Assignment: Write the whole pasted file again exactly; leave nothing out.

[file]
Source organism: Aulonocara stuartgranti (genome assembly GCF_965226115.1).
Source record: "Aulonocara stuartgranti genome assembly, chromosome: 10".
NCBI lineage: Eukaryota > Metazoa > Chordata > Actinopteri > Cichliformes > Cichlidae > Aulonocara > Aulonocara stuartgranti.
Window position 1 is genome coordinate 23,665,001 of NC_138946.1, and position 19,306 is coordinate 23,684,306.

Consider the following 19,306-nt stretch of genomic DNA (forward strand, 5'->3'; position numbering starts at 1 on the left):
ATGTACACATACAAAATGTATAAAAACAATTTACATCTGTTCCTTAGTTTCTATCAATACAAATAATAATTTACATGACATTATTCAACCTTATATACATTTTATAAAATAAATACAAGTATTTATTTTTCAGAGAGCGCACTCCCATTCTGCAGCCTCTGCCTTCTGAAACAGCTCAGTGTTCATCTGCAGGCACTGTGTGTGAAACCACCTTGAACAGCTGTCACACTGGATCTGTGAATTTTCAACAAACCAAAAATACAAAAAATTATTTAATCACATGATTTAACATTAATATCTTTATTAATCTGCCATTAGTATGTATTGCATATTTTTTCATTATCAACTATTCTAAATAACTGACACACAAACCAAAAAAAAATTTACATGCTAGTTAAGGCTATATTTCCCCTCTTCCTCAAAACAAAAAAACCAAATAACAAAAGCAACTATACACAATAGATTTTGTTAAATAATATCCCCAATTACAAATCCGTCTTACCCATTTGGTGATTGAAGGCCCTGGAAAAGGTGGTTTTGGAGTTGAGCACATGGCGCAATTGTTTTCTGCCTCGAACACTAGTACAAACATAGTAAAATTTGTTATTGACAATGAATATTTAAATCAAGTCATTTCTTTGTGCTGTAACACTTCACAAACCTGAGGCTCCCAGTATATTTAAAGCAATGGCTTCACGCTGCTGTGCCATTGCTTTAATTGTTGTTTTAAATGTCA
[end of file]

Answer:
Source organism: Aulonocara stuartgranti (genome assembly GCF_965226115.1).
Source record: "Aulonocara stuartgranti genome assembly, chromosome: 10".
NCBI lineage: Eukaryota > Metazoa > Chordata > Actinopteri > Cichliformes > Cichlidae > Aulonocara > Aulonocara stuartgranti.
Window position 1 is genome coordinate 23,665,001 of NC_138946.1, and position 19,306 is coordinate 23,684,306.

Consider the following 19,306-nt stretch of genomic DNA (forward strand, 5'->3'; position numbering starts at 1 on the left):
ATGTACACATACAAAATGTATAAAAACAATTTACATCTGTTCCTTAGTTTCTATCAATACAAATAATAATTTACATGACATTATTCAACCTTATATACATTTTATAAAATAAATACAAGTATTTATTTTTCAGAGAGCGCACTCCCATTCTGCAGCCTCTGCCTTCTGAAACAGCTCAGTGTTCATCTGCAGGCACTGTGTGTGAAACCACCTTGAACAGCTGTCACACTGGATCTGTGAATTTTCAACAAACCAAAAATACAAAAAATTATTTAATCACATGATTTAACATTAATATCTTTATTAATCTGCCATTAGTATGTATTGCATATTTTTTCATTATCAACTATTCTAAATAACTGACACACAAACCAAAAAAAAATTTACATGCTAGTTAAGGCTATATTTCCCCTCTTCCTCAAAACAAAAAAACCAAATAACAAAAGCAACTATACACAATAGATTTTGTTAAATAATATCCCCAATTACAAATCCGTCTTACCCATTTGGTGATTGAAGGCCCTGGAAAAGGTGGTTTTGGAGTTGAGCACATGGCGCAATTGTTTTCTGCCTCGAACACTAGTACAAACATAGTAAAATTTGTTATTGACAATGAATATTTAAATCAAGTCATTTCTTTGTGCTGTAACACTTCACAAACCTGAGGCTCCCAGTATATTTAAAGCAATGGCTTCACGCTGCTGTGCCATTGCTTTAATTGTTGTTTTAAATGTCA